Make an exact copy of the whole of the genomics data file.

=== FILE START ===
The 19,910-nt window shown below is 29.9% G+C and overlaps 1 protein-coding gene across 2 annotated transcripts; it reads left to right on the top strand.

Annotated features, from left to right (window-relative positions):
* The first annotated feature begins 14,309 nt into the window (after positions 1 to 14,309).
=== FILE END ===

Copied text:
The 19,910-nt window shown below is 29.9% G+C and overlaps 1 protein-coding gene across 2 annotated transcripts; it reads left to right on the top strand.

Annotated features, from left to right (window-relative positions):
* The first annotated feature begins 14,309 nt into the window (after positions 1 to 14,309).